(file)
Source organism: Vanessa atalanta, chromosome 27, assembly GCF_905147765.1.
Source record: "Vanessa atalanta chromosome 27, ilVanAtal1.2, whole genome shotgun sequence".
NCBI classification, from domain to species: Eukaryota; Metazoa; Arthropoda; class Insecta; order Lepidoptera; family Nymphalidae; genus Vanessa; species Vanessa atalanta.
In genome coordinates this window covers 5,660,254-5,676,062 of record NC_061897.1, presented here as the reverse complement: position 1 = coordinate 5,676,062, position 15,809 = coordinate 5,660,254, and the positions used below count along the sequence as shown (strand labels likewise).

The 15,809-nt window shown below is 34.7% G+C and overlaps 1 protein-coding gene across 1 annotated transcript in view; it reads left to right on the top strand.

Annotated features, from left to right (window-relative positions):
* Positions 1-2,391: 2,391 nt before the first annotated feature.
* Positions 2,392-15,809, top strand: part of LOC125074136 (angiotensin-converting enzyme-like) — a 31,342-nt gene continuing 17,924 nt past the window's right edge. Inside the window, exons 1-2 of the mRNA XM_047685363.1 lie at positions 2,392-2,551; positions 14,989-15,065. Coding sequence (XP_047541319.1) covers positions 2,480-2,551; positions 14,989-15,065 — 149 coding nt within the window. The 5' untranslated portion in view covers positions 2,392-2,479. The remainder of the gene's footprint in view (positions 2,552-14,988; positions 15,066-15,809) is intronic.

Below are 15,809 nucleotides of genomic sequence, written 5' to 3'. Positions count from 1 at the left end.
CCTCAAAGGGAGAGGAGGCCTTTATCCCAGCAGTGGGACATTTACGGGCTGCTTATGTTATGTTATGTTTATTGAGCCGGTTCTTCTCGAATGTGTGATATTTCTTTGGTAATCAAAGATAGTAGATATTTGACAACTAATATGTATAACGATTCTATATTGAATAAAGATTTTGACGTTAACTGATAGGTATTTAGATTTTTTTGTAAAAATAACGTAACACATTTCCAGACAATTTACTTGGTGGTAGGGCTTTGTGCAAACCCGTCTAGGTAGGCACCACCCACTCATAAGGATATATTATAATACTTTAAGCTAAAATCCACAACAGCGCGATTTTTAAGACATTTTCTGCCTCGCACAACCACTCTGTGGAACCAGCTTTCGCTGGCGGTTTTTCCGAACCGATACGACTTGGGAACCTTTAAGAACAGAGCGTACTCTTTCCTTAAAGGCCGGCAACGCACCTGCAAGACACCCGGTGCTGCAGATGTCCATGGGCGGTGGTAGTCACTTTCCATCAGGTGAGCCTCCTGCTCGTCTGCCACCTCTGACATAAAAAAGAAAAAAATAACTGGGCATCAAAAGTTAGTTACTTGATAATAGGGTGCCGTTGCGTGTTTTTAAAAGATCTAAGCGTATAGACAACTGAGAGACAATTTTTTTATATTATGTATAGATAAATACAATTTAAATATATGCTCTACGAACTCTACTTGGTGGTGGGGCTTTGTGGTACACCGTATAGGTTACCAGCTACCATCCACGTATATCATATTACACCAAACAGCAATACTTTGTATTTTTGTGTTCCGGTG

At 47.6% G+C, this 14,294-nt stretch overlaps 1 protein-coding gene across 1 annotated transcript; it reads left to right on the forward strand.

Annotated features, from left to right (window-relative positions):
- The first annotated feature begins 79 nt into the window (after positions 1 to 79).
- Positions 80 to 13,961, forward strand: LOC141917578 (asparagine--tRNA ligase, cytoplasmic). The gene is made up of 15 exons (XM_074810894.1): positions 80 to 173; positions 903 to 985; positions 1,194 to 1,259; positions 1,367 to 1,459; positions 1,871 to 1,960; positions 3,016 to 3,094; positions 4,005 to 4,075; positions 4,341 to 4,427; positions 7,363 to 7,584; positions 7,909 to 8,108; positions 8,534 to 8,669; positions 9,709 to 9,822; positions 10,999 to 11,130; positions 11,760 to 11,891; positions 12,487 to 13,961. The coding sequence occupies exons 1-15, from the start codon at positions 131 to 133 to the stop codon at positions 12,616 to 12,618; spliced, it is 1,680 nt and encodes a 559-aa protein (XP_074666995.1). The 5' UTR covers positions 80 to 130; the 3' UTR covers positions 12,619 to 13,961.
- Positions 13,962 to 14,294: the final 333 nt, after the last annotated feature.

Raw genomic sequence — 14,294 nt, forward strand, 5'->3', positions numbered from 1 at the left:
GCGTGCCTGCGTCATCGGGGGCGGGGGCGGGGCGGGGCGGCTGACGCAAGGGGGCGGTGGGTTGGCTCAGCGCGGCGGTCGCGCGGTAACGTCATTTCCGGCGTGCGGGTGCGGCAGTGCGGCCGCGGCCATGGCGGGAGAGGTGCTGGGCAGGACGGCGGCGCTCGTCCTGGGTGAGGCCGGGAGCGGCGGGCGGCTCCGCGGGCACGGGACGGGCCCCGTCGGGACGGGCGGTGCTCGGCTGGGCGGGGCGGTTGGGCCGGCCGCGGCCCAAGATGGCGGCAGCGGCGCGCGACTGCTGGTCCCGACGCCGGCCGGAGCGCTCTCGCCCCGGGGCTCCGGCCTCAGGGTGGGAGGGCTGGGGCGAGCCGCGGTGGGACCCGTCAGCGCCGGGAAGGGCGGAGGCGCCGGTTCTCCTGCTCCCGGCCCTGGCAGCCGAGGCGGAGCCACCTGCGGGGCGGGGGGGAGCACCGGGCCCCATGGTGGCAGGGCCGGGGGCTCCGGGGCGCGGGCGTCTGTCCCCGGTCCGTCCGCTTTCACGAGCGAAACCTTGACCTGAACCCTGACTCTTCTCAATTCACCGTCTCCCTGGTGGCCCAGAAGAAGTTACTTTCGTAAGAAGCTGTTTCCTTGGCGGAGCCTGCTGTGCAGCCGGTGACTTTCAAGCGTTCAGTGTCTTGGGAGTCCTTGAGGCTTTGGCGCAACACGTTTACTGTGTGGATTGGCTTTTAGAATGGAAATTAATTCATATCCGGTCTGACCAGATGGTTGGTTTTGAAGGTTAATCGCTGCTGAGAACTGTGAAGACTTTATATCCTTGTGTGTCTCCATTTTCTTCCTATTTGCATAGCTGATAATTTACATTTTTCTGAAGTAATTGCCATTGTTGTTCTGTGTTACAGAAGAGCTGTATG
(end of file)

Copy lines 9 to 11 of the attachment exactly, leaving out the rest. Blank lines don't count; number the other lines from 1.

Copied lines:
Below are 15,809 nucleotides of genomic sequence, written 5' to 3'. Positions count from 1 at the left end.
CCTCAAAGGGAGAGGAGGCCTTTATCCCAGCAGTGGGACATTTACGGGCTGCTTATGTTATGTTATGTTTATTGAGCCGGTTCTTCTCGAATGTGTGATATTTCTTTGGTAATCAAAGATAGTAGATATTTGACAACTAATATGTATAACGATTCTATATTGAATAAAGATTTTGACGTTAACTGATAGGTATTTAGATTTTTTTGTAAAAATAACGTAACACATTTCCAGACAATTTACTTGGTGGTAGGGCTTTGTGCAAACCCGTCTAGGTAGGCACCACCCACTCATAAGGATATATTATAATACTTTAAGCTAAAATCCACAACAGCGCGATTTTTAAGACATTTTCTGCCTCGCACAACCACTCTGTGGAACCAGCTTTCGCTGGCGGTTTTTCCGAACCGATACGACTTGGGAACCTTTAAGAACAGAGCGTACTCTTTCCTTAAAGGCCGGCAACGCACCTGCAAGACACCCGGTGCTGCAGATGTCCATGGGCGGTGGTAGTCACTTTCCATCAGGTGAGCCTCCTGCTCGTCTGCCACCTCTGACATAAAAAAGAAAAAAATAACTGGGCATCAAAAGTTAGTTACTTGATAATAGGGTGCCGTTGCGTGTTTTTAAAAGATCTAAGCGTATAGACAACTGAGAGACAATTTTTTTATATTATGTATAGATAAATACAATTTAAATATATGCTCTACGAACTCTACTTGGTGGTGGGGCTTTGTGGTACACCGTATAGGTTACCAGCTACCATCCACGTATATCATATTACACCAAACAGCAATACTTTGTATTTTTGTGTTCCGGTG

At 47.6% G+C, this 14,294-nt stretch overlaps 1 protein-coding gene across 1 annotated transcript; it reads left to right on the forward strand.